Times are still tough so it’s easy to understand the temptation for landlords to do everything possible to fill an empty property. Allowing a tenant to move into a property before a lease is in place is one way to avoid losing an interested tenant, but landlords should bear in mind that by doing this you can, inadvertently, create a protected tenancy.
That said it may be possible to argue that a tenancy at will has been created if there is no agreed lease – a move which means that notice can be served at any time.
Nevertheless this may not work in every case and there is the risk of finding yourself stuck with a tenant on less favourable terms than you would have included in a formal lease. In particular, it is usual for landlords to exclude the statutory right of the tenant to renew the lease at the end of the term – a clause which keeps the control with the landlord as to what happens with the lease in the future.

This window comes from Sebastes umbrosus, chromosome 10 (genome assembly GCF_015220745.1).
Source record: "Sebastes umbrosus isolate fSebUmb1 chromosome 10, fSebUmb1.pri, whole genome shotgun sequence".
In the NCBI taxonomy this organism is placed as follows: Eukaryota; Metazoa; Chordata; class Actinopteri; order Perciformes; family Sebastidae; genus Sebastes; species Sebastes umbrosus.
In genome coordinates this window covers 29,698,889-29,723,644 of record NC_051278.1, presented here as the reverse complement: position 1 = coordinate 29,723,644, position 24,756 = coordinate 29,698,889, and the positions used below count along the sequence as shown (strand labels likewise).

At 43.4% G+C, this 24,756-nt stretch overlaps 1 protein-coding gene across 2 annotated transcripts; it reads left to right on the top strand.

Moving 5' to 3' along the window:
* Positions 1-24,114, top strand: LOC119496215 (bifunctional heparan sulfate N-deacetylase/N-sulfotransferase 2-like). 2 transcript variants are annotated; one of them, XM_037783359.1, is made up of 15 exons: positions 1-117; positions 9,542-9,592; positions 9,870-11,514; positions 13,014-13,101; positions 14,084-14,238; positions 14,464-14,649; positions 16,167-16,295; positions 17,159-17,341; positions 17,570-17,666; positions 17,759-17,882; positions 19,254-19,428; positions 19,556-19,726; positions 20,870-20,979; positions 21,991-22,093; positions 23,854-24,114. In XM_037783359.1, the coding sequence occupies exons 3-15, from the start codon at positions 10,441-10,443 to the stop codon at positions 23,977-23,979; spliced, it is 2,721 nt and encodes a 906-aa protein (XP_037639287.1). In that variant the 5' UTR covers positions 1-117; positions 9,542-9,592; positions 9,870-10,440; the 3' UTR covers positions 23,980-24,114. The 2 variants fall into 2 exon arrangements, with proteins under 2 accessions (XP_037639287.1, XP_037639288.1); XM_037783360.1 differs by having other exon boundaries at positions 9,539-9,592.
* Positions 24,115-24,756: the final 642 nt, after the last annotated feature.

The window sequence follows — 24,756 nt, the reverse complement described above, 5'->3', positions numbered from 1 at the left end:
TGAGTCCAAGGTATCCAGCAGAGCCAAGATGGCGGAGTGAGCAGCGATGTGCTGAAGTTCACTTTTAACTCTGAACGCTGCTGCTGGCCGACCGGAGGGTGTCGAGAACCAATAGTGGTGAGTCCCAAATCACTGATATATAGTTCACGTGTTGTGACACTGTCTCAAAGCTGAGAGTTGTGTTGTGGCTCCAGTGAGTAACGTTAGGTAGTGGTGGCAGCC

More importantly, it is the norm in commercial leases for landlords to forfeit the lease for non-payment of rent. Some say this is rather archaic but it remains one of the most powerful tools in a landlord’s armoury for getting the rent paid.
So what should you do if faced with a keen tenant who is pushing to move into your premises before a lease is in place?
Firstly you should ask the tenant to provide details in writing of why they need to be in the premises before a lease is in place. It is also useful to ask the tenant for details of where they have previously rented premises, because enquiries made with previous landlords could uncover the serial offenders.
If you are going to allow early occupation, it is always wise to get the tenant to sign up to a tenancy at will or a tenancy for a term of less than six months. The statutory right to renew does not apply to either of these tenancies.
For further information on landlord and tenant disputes, please contact our Litigation team on 0161 475 7676.